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Genes Dev. 1995 Feb 1;9(3):304-16.

Regulation of human RPS14 transcription by intronic antisense RNAs and ribosomal protein S14.

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  • 1Division of Biology, Kansas State University, Manhattan 66506-4901.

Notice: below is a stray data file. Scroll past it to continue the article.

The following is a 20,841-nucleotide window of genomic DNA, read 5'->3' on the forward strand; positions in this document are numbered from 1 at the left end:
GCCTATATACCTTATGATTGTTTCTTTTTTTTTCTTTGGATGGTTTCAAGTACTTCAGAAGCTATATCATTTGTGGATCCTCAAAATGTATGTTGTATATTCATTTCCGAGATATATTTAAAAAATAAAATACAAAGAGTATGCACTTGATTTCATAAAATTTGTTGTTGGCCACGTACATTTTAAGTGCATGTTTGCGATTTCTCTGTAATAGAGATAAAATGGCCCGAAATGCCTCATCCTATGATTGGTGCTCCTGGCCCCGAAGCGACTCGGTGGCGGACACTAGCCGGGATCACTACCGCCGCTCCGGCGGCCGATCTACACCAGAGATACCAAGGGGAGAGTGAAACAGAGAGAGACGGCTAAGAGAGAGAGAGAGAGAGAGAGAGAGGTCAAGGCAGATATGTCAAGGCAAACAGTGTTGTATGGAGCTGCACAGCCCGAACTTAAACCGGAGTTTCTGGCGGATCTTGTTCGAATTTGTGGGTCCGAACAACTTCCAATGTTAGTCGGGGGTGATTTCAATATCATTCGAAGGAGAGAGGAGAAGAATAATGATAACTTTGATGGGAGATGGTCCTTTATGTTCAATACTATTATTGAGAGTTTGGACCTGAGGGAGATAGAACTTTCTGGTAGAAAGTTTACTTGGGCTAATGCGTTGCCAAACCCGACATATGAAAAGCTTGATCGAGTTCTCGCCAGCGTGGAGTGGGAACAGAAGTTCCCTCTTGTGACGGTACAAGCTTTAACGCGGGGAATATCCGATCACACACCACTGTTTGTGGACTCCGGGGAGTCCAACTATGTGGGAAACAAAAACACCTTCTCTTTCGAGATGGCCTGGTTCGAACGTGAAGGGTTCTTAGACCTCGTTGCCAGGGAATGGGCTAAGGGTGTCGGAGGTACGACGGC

RNase protection studies reveal two stable RNAs (250 and 280 nucleotides) transcribed from the antisense strand of the human ribosomal protein gene RPS14's first intron. These transcripts, designated alpha-250 and alpha-280, map to overlapping segments of the intron's 5' sequence. Neither RNA encodes a polypeptide sequence, and both are expressed in all human cells and tissues examined. Although alpha-280 is detected among both the cells' nuclear and cytoplasmic RNAs, the great majority of alpha-250 is found in the cytoplasmic subcellular compartment. As judged by its resistance to high concentrations of alpha-amanitin, cell-free transcription of alpha-250 and alpha-280 appears to involve RNA polymerase I. Tissue culture transfection and cell-free transcription experiments demonstrate that alpha-250 and alpha-280 stimulate S14 mRNA transcription, whereas free ribosomal protein S14 inhibits it. Electrophoretic mobility shift experiments indicate specific binary molecular interactions between r-protein S14, its message and the antisense RNAs. In light of these data, we propose a model for fine regulation of human RPS14 transcription that involves RPS14 intron 1 antisense RNAs as positive effectors and S14 protein as a negative effector.

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